Competition Law and Patents

Competition Law and Patents

A Follow-on Innovation Perspective in the Biopharmaceutical Industry

New Horizons in Competition Law and Economics series

Irina Haracoglou

Using the example of research tools in biopharmaceutical research and innovation, this book examines the complexities of the relationship between two fundamental areas of law and policy – intellectual property rights and competition law. It addresses a question that is certain to become paramount in other industries also: how to strike the balance between initial and follow-on innovation so as to ensure that access to ‘essential’ research tools (or other fundamental elements to follow-on innovation) is not impeded. The book concludes by suggesting how competition law could be used to complement the patent balance.

Chapter 2: The Patent System as a System of Balancing

Irina Haracoglou

Subjects: economics and finance, competition policy, law - academic, biotechnology and pharmaceutical law, competition and antitrust law, intellectual property law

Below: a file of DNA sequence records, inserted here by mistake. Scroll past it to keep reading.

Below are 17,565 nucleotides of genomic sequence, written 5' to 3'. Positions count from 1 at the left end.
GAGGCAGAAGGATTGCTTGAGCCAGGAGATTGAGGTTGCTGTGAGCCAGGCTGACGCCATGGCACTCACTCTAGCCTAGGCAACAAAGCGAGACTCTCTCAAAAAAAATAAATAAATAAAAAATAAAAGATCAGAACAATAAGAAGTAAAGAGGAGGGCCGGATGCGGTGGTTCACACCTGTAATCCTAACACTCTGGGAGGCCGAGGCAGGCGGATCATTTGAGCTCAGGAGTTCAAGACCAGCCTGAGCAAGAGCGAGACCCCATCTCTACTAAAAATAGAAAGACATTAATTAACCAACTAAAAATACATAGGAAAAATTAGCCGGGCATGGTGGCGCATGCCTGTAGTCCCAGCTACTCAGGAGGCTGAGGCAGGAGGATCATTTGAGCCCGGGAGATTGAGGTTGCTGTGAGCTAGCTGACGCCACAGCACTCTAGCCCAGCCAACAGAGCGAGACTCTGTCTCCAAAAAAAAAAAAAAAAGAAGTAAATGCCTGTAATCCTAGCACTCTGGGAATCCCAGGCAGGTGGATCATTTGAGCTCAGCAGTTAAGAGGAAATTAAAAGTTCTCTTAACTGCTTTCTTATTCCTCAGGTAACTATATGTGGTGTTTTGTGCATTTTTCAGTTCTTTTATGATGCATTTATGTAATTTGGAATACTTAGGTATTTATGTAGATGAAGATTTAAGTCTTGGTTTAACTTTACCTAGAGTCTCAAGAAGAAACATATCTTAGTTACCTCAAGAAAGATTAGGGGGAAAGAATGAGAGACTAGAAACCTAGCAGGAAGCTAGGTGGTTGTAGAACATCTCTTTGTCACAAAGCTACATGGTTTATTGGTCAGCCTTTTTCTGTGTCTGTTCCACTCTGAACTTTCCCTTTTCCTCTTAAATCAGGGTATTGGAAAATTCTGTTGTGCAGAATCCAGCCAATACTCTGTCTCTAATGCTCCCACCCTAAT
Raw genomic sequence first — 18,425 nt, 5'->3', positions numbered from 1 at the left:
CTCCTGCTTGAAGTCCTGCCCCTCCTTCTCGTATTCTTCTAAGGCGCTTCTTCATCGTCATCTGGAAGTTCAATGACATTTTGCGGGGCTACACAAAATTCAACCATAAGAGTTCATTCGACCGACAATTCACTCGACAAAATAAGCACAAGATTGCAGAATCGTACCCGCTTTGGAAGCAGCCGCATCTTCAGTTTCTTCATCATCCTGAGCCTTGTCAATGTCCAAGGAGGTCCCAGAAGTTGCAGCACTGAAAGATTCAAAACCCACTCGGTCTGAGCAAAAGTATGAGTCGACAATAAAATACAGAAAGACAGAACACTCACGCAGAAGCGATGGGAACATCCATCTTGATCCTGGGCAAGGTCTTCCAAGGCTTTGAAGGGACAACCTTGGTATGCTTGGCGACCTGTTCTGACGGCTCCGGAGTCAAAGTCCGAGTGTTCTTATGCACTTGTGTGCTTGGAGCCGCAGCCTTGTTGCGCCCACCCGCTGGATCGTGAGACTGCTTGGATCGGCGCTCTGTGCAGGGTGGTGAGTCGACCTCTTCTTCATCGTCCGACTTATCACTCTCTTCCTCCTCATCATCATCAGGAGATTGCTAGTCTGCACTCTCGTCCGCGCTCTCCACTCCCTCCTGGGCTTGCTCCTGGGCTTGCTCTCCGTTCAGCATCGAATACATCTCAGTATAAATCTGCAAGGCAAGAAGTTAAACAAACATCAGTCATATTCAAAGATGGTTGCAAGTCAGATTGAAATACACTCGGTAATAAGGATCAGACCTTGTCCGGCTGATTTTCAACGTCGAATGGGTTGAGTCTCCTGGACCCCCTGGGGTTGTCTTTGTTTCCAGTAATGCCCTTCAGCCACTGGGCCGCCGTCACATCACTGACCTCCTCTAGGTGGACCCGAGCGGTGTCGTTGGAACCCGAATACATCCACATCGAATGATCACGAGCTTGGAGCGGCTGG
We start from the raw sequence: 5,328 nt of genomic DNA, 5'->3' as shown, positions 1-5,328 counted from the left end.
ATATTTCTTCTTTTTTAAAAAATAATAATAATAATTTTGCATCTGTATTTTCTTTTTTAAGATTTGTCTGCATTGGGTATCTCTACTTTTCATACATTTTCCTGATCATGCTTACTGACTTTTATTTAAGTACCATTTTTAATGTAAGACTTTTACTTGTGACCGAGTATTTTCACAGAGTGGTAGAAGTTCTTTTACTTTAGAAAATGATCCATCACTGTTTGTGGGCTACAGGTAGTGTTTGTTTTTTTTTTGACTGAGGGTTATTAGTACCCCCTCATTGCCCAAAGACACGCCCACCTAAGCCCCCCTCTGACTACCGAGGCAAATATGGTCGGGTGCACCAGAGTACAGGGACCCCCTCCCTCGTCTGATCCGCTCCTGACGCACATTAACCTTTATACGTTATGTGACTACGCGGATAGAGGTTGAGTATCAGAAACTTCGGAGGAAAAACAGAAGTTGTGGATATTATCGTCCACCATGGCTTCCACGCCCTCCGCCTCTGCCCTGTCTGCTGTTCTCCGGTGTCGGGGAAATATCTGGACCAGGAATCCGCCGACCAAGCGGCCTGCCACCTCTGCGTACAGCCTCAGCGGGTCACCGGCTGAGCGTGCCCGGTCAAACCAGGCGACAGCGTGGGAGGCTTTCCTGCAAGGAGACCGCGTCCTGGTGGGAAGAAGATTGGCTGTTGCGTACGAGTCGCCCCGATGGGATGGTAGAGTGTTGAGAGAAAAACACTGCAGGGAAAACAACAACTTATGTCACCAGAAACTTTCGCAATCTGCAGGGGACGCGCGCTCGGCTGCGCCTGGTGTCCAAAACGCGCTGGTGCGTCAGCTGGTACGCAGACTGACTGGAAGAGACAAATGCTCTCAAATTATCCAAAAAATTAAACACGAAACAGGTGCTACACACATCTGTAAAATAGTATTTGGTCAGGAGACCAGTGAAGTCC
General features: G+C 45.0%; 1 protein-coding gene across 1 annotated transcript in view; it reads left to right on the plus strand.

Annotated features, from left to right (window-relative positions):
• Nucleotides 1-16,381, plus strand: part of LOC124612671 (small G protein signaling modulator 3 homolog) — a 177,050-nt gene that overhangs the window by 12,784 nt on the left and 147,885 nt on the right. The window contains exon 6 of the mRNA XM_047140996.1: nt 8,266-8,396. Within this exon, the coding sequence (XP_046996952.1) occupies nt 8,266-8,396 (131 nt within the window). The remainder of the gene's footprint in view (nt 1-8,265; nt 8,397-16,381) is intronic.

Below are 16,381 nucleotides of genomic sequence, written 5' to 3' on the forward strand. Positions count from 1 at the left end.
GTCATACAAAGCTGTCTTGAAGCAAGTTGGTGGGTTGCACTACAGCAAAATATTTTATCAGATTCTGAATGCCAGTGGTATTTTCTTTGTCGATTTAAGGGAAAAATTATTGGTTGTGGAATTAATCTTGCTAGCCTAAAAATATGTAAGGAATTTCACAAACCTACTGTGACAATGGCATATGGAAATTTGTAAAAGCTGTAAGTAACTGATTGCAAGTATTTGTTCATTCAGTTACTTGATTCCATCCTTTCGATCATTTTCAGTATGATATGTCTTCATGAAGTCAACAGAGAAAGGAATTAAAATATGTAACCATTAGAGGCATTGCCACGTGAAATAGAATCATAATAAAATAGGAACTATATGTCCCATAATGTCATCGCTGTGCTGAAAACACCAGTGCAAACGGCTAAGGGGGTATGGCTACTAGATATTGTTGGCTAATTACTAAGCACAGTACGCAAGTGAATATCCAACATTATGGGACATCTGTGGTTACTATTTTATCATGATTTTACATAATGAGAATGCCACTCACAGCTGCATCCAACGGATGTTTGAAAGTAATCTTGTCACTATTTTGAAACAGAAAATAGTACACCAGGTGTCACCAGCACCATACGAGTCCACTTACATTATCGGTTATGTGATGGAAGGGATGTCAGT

2.1 The Patent Balance The patent system is an integrated means of addressing public policy concerns. It is concerned with encouraging the R&D of new intellectual products that would otherwise remain undeveloped or under-developed due to the ease of appropriability of knowledge and the difficulty in excluding others. While its main objective is to encourage innovation, it also has competing interests to address. Box 2.1: Main rationales of patent system 1. Invention motivation. The patent system provides incentives for investment in innovation by granting a limited monopoly that allows the inventor the opportunity to make a profit on the invention. This is the most common rationale for the patent system and its justification is usually based on the market failure rationale. In the absence of the government grant of property rights, it is argued that the competitive market would not give a sufficient incentive to induce the optimal amount of innovation. This is because knowledge could be described as a durable, indivisible, and non-rival commodity. While the costs of production are high, the costs of imitation and reproduction are low and there is ease of appropriability. Hence, it is argued ABA, The Economics of Innovation: A Survey, ABA, July 2002 available at http://; F. Machlup, An Economic Review of the Patent System, Study No. 15 of the Subcomm. on Patents, Trademarks and Copyrights of the Senate Comm. on the Judiciary, 85th Cong., 2nd Sess. (1958); E.W. Kitch, The Nature and Function of the Patent System, 20 Journal...

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